Hammers
Plumbers, like all other skilled workers in the construction profession, use hammers.

There are many types of hammers, including claw hammers, ball-peen hammers, sledgehammers, and mauls. Hammers come in many sizes and with different types of handles.

A hammer's weight is determined by the weight of its head.

Guidelines to Working with Hammers
• Always wear eye protection when using a hammer.

• Check to make sure handles are securely wedged onto the hammer head before use.

• Do not use hammers that have cracked, splintered, or badly worn handles.

• Never strike one hammer face with or against another hammer or a hatchet.

• Never strike nail pullers, steel chisels, or other hardened objects with a nail hammer, because the face of the hammer may chip. Nail hammers are intended for driving or pulling common, unhardened nails only.


Types of Hammers
Click on each type of hammer to know its features:
Claw Hammer
The most common type of hammer is the carpenter’s curved claw hammer.

The hammer’s head has a face for striking nails and, on the opposite side of the hammer head, a two-pronged claw for pulling nails. The head is made of steel.

Sledgehammer
A sledgehammer is a particularly heavy hammer. This heavy-duty tool is used for driving posts or other large stakes. It can also be used for breaking up cast iron or concrete.

The head of the sledgehammer is made of high-carbon steel. The shape of the sledgehammer’s head and the length of its handle depend on the job it is designed to do.

Note:
Always wear eye protection when using a sledgehammer, and make sure the handle is securely wedged to the sledgehammer’s head.

Maul
Mauls are designed for splitting wood and are also used along with wood-splitting wedges.
When using a wedge with a maul, first make a notch with the splitting edge, and then drive the wedge with the maul’s striking face.

Note:
Never use mauls to strike concrete, metal, or other hard materials.


Screwdrivers
Screwdrivers are used to install and remove a wide variety of screws.

Because of the wide variety of screws available, there are many types of screwdriver blades and handle.

The screwdriver’s handle is most often bulb-shaped and made of wood or plastic. The length of its blade and the width of its tip determine a screwdriver’s size.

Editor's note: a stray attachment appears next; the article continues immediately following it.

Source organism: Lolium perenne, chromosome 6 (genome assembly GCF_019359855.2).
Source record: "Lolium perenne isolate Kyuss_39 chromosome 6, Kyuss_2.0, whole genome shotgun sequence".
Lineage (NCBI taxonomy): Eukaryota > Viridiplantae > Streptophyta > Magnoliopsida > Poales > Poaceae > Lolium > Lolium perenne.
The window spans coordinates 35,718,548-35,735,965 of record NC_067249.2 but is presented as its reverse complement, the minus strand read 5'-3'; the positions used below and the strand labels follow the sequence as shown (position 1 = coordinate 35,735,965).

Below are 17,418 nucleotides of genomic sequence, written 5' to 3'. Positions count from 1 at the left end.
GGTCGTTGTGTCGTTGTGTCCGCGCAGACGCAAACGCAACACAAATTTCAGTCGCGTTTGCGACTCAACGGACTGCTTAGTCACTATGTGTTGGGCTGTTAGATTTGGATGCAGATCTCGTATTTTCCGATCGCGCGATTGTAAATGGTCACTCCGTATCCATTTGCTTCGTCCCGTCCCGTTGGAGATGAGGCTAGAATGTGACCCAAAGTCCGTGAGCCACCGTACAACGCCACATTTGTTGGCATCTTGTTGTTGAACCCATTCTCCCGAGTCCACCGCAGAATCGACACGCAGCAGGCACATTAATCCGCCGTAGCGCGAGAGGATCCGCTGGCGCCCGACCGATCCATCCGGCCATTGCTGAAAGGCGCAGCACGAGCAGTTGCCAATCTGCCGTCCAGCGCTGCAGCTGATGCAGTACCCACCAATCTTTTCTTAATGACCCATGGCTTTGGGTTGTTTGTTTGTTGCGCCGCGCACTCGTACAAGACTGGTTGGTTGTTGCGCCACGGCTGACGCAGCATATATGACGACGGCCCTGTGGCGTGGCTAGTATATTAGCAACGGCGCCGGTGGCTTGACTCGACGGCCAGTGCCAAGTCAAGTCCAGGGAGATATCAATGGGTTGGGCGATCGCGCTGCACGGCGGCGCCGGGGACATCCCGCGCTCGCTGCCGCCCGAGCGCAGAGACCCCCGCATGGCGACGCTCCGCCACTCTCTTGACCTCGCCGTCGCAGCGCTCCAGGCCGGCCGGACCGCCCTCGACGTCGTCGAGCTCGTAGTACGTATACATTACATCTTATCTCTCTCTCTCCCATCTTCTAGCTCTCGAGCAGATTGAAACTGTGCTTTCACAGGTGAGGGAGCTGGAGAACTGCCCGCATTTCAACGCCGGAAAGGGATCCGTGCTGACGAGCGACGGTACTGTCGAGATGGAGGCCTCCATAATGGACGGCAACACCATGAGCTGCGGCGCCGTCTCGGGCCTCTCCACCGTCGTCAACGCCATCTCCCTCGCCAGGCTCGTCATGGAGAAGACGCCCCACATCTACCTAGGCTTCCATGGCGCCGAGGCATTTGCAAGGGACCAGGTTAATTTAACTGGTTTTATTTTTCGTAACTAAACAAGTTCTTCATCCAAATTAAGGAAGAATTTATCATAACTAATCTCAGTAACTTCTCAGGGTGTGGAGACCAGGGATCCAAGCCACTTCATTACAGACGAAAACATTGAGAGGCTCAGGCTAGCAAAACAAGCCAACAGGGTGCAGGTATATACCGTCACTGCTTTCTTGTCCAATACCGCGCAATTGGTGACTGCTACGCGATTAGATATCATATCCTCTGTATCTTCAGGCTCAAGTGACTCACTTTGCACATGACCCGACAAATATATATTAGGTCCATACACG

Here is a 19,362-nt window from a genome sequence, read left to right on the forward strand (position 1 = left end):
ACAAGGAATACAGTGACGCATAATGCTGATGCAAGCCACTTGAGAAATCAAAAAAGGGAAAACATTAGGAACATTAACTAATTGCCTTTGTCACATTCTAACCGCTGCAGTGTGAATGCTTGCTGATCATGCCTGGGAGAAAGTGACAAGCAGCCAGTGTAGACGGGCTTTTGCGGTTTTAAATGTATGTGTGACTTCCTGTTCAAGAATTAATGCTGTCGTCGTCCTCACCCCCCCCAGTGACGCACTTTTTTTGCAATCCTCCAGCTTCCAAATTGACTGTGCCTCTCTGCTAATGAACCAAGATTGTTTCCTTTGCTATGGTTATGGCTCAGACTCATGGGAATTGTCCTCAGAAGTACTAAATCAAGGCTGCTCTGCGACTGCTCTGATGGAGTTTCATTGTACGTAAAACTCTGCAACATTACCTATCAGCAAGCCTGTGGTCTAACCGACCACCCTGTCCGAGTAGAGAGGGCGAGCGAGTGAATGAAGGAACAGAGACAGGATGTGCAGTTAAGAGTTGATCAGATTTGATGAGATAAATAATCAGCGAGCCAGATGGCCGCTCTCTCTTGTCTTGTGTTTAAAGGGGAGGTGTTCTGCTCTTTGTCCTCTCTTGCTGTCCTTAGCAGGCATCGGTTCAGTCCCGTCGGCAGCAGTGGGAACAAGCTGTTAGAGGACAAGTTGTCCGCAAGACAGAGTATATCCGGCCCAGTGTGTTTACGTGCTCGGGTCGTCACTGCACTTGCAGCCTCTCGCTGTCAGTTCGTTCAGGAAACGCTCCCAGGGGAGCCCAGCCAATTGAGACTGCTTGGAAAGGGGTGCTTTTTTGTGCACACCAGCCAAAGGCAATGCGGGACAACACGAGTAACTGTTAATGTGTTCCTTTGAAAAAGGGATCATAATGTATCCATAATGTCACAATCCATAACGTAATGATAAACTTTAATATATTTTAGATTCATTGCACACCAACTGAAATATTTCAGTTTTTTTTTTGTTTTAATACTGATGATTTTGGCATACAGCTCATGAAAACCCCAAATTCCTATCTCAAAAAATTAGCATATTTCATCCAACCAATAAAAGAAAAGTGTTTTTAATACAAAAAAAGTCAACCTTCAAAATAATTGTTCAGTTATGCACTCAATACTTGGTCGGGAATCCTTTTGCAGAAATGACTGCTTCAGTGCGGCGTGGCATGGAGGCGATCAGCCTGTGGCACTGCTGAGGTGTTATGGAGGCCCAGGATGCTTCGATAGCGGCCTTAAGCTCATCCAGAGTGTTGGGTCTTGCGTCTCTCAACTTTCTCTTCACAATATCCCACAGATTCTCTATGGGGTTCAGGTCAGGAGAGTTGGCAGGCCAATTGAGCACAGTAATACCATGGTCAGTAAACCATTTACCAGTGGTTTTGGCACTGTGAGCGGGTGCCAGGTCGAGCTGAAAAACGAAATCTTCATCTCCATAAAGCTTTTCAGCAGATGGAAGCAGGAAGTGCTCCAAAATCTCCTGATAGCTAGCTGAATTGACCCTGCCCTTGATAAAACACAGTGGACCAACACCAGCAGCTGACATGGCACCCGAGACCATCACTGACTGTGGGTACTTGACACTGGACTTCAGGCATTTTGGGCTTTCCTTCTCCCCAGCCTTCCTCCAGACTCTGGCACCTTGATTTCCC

Nut Driver:
A nut driver is similar to a screwdriver. Instead of a blade, the nut driver has a socket end for tightening hex-head screws and bolts. It comes in all bolt sizes.

Hollow-Shank Screwdriver:
Some screwdrivers come with interchangeable bits. You simply remove one bit from the end of the shank and replace it with another bit. The bits are stored in the handle of the screwdriver.

Vises
Vises are holding tools.
Plumbing jobs such as cutting, threading, and reaming would be difficult without a vise to hold the work piece secure. The vise permits a person to do work that otherwise would require two people.

The next slide presents a few common types of vises used by plumbers.

Standard Yoke Vise
The standard yoke is probably the most common vise used by plumbers. Its jaws hold the pipe firmly and prevent it from turning. Because the teeth of the yoke vise usually leave marks on the material, use it only with pipes that will not be exposed.

Chain Pipe Vise
The chain pipe vise is used in the same way as the standard yoke vise, but the chain vise can hold much larger pieces of pipe. The chain must be kept oiled or it will become stiff, thereby damaging the operation of the chain vise.

Bench Vise
The bench vise has two sets of jaws: one to hold flat work and another to hold pipe. Rotating the T-handle screw tightens or loosens the vise. You will not see this vise very often on the job site, but you might find it mounted in some plumbing trucks.


Calculators
A plumber is often called upon to choose the right combination of pipes, pumps, filters, and associated devices. This is especially done if plumbers are required to participate in the design and construction of sewage or water systems for new construction or renovations to systems for existing structures.

Plumbers will need to make quick calculations when doing other jobs as well, so it is important that they should carry a calculator.

Types of Calculators
The traditional battery-powered, handheld calculator helps one to do basic math problems.

Specialized calculators, on the other hand, can help plumbers to perform many types of construction calculations.